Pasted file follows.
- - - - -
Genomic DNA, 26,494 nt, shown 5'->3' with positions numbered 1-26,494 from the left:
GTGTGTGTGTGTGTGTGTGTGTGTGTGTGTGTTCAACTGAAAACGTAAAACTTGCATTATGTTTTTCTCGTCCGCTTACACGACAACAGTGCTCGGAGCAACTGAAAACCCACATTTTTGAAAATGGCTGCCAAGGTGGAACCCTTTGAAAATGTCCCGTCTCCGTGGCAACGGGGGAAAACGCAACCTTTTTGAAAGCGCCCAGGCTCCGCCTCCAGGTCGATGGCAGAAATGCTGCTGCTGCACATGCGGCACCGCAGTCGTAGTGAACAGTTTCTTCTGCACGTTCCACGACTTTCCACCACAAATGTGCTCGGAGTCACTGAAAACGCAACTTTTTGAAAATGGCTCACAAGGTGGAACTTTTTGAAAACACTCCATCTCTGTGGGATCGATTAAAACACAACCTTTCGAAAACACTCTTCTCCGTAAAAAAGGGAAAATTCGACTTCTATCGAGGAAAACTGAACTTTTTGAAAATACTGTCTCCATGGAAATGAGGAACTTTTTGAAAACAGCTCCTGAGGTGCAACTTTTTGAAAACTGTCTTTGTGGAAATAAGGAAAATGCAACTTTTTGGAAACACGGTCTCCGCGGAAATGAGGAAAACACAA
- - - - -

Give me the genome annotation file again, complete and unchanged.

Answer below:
Genomic DNA, 26,494 nt, shown 5'->3' with positions numbered 1-26,494 from the left:
GTGTGTGTGTGTGTGTGTGTGTGTGTGTGTGTTCAACTGAAAACGTAAAACTTGCATTATGTTTTTCTCGTCCGCTTACACGACAACAGTGCTCGGAGCAACTGAAAACCCACATTTTTGAAAATGGCTGCCAAGGTGGAACCCTTTGAAAATGTCCCGTCTCCGTGGCAACGGGGGAAAACGCAACCTTTTTGAAAGCGCCCAGGCTCCGCCTCCAGGTCGATGGCAGAAATGCTGCTGCTGCACATGCGGCACCGCAGTCGTAGTGAACAGTTTCTTCTGCACGTTCCACGACTTTCCACCACAAATGTGCTCGGAGTCACTGAAAACGCAACTTTTTGAAAATGGCTCACAAGGTGGAACTTTTTGAAAACACTCCATCTCTGTGGGATCGATTAAAACACAACCTTTCGAAAACACTCTTCTCCGTAAAAAAGGGAAAATTCGACTTCTATCGAGGAAAACTGAACTTTTTGAAAATACTGTCTCCATGGAAATGAGGAACTTTTTGAAAACAGCTCCTGAGGTGCAACTTTTTGAAAACTGTCTTTGTGGAAATAAGGAAAATGCAACTTTTTGGAAACACGGTCTCCGCGGAAATGAGGAAAACACAA